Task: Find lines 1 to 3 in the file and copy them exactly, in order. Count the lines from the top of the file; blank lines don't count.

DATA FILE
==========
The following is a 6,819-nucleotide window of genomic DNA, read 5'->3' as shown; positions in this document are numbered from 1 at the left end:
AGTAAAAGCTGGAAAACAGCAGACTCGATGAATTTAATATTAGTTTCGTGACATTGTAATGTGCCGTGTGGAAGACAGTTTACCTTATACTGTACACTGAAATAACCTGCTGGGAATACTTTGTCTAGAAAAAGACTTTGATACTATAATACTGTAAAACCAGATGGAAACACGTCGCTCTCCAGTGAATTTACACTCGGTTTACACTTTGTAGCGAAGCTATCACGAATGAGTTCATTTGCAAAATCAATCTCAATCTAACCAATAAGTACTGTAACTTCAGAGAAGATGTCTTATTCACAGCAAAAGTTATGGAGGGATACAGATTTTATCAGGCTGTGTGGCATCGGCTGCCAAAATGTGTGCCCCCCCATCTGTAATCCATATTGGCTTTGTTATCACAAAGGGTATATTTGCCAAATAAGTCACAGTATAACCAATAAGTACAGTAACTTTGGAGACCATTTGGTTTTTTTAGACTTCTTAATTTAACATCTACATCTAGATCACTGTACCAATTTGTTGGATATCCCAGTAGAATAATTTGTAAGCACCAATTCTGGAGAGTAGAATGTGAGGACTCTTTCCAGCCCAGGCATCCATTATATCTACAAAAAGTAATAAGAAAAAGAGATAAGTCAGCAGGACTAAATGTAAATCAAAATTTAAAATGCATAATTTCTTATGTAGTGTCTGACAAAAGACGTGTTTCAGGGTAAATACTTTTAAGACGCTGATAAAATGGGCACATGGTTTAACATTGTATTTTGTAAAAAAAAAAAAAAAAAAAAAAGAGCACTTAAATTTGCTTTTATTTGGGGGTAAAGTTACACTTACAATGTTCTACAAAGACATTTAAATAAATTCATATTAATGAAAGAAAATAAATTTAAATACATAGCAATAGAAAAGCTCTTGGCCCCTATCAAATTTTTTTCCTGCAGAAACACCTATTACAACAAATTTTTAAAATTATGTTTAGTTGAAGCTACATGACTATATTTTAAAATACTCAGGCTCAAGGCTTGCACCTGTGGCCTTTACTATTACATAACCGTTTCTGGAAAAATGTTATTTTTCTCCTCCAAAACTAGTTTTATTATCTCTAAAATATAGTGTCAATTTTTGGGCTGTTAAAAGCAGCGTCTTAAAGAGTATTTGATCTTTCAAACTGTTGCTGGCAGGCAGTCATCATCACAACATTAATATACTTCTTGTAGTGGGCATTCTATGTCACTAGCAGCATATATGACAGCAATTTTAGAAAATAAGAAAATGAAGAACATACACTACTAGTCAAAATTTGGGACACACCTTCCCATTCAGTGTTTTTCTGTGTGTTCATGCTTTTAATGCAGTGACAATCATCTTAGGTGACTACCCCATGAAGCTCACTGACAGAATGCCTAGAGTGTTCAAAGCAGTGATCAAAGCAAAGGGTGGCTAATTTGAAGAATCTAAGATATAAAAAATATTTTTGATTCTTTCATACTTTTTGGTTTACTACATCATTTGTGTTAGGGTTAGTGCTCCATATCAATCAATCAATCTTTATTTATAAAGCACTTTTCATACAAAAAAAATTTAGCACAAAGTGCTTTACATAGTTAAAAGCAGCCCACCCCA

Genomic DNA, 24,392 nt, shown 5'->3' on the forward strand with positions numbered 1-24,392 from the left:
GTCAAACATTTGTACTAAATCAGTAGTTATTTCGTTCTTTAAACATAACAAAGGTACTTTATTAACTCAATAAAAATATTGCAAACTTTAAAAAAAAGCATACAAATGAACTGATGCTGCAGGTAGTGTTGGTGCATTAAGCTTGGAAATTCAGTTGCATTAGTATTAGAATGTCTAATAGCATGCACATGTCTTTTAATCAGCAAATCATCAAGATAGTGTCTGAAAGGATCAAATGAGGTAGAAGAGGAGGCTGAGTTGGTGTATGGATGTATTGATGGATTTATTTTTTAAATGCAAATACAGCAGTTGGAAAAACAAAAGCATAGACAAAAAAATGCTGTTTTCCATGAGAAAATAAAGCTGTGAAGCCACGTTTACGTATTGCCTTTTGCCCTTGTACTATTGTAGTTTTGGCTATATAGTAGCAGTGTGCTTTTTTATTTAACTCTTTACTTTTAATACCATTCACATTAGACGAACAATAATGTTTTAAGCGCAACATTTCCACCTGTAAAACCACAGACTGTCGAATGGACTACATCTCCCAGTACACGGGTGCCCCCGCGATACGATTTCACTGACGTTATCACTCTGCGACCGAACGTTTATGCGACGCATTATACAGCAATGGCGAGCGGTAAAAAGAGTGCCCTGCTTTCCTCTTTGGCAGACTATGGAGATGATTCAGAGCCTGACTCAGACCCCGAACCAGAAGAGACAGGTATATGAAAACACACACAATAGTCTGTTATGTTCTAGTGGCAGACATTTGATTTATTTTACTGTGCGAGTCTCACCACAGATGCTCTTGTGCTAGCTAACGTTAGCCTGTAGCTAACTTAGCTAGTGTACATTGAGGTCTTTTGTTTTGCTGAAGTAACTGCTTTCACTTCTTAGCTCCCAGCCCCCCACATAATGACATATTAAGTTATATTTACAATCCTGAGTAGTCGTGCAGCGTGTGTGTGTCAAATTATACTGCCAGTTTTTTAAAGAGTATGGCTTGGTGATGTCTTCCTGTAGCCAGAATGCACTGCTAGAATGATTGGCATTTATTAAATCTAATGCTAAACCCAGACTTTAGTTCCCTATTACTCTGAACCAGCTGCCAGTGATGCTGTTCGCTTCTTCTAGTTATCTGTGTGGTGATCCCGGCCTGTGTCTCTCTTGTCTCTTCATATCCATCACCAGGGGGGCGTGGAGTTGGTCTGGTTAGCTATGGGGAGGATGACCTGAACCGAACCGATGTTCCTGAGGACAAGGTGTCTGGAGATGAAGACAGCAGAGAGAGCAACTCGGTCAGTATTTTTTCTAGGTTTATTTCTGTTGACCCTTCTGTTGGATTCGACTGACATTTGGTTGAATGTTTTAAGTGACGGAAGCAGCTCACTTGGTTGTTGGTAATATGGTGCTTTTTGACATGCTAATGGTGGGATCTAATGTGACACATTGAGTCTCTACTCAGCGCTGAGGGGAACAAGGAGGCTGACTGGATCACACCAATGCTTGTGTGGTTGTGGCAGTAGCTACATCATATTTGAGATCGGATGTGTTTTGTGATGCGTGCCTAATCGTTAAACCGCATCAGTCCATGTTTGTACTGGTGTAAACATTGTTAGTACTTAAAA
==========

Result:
The following is a 6,819-nucleotide window of genomic DNA, read 5'->3' as shown; positions in this document are numbered from 1 at the left end:
AGTAAAAGCTGGAAAACAGCAGACTCGATGAATTTAATATTAGTTTCGTGACATTGTAATGTGCCGTGTGGAAGACAGTTTACCTTATACTGTACACTGAAATAACCTGCTGGGAATACTTTGTCTAGAAAAAGACTTTGATACTATAATACTGTAAAACCAGATGGAAACACGTCGCTCTCCAGTGAATTTACACTCGGTTTACACTTTGTAGCGAAGCTATCACGAATGAGTTCATTTGCAAAATCAATCTCAATCTAACCAATAAGTACTGTAACTTCAGAGAAGATGTCTTATTCACAGCAAAAGTTATGGAGGGATACAGATTTTATCAGGCTGTGTGGCATCGGCTGCCAAAATGTGTGCCCCCCCATCTGTAATCCATATTGGCTTTGTTATCACAAAGGGTATATTTGCCAAATAAGTCACAGTATAACCAATAAGTACAGTAACTTTGGAGACCATTTGGTTTTTTTAGACTTCTTAATTTAACATCTACATCTAGATCACTGTACCAATTTGTTGGATATCCCAGTAGAATAATTTGTAAGCACCAATTCTGGAGAGTAGAATGTGAGGACTCTTTCCAGCCCAGGCATCCATTATATCTACAAAAAGTAATAAGAAAAAGAGATAAGTCAGCAGGACTAAATGTAAATCAAAATTTAAAATGCATAATTTCTTATGTAGTGTCTGACAAAAGACGTGTTTCAGGGTAAATACTTTTAAGACGCTGATAAAATGGGCACATGGTTTAACATTGTATTTTGTAAAAAAAAAAAAAAAAAAAAAAGAGCACTTAAATTTGCTTTTATTTGGGGGTAAAGTTACACTTACAATGTTCTACAAAGACATTTAAATAAATTCATATTAATGAAAGAAAATAAATTTAAATACATAGCAATAGAAAAGCTCTTGGCCCCTATCAAATTTTTTTCCTGCAGAAACACCTATTACAACAAATTTTTAAAATTATGTTTAGTTGAAGCTACATGACTATATTTTAAAATACTCAGGCTCAAGGCTTGCACCTGTGGCCTTTACTATTACATAACCGTTTCTGGAAAAATGTTATTTTTCTCCTCCAAAACTAGTTTTATTATCTCTAAAATATAGTGTCAATTTTTGGGCTGTTAAAAGCAGCGTCTTAAAGAGTATTTGATCTTTCAAACTGTTGCTGGCAGGCAGTCATCATCACAACATTAATATACTTCTTGTAGTGGGCATTCTATGTCACTAGCAGCATATATGACAGCAATTTTAGAAAATAAGAAAATGAAGAACATACACTACTAGTCAAAATTTGGGACACACCTTCCCATTCAGTGTTTTTCTGTGTGTTCATGCTTTTAATGCAGTGACAATCATCTTAGGTGACTACCCCATGAAGCTCACTGACAGAATGCCTAGAGTGTTCAAAGCAGTGATCAAAGCAAAGGGTGGCTAATTTGAAGAATCTAAGATATAAAAAATATTTTTGATTCTTTCATACTTTTTGGTTTACTACATCATTTGTGTTAGGGTTAGTGCTCCATATCAATCAATCAATCTTTATTTATAAAGCACTTTTCATACAAAAAAAATTTAGCACAAAGTGCTTTACATAGTTAAAAGCAGCCCACCCCA

Genomic DNA, 24,392 nt, shown 5'->3' on the forward strand with positions numbered 1-24,392 from the left: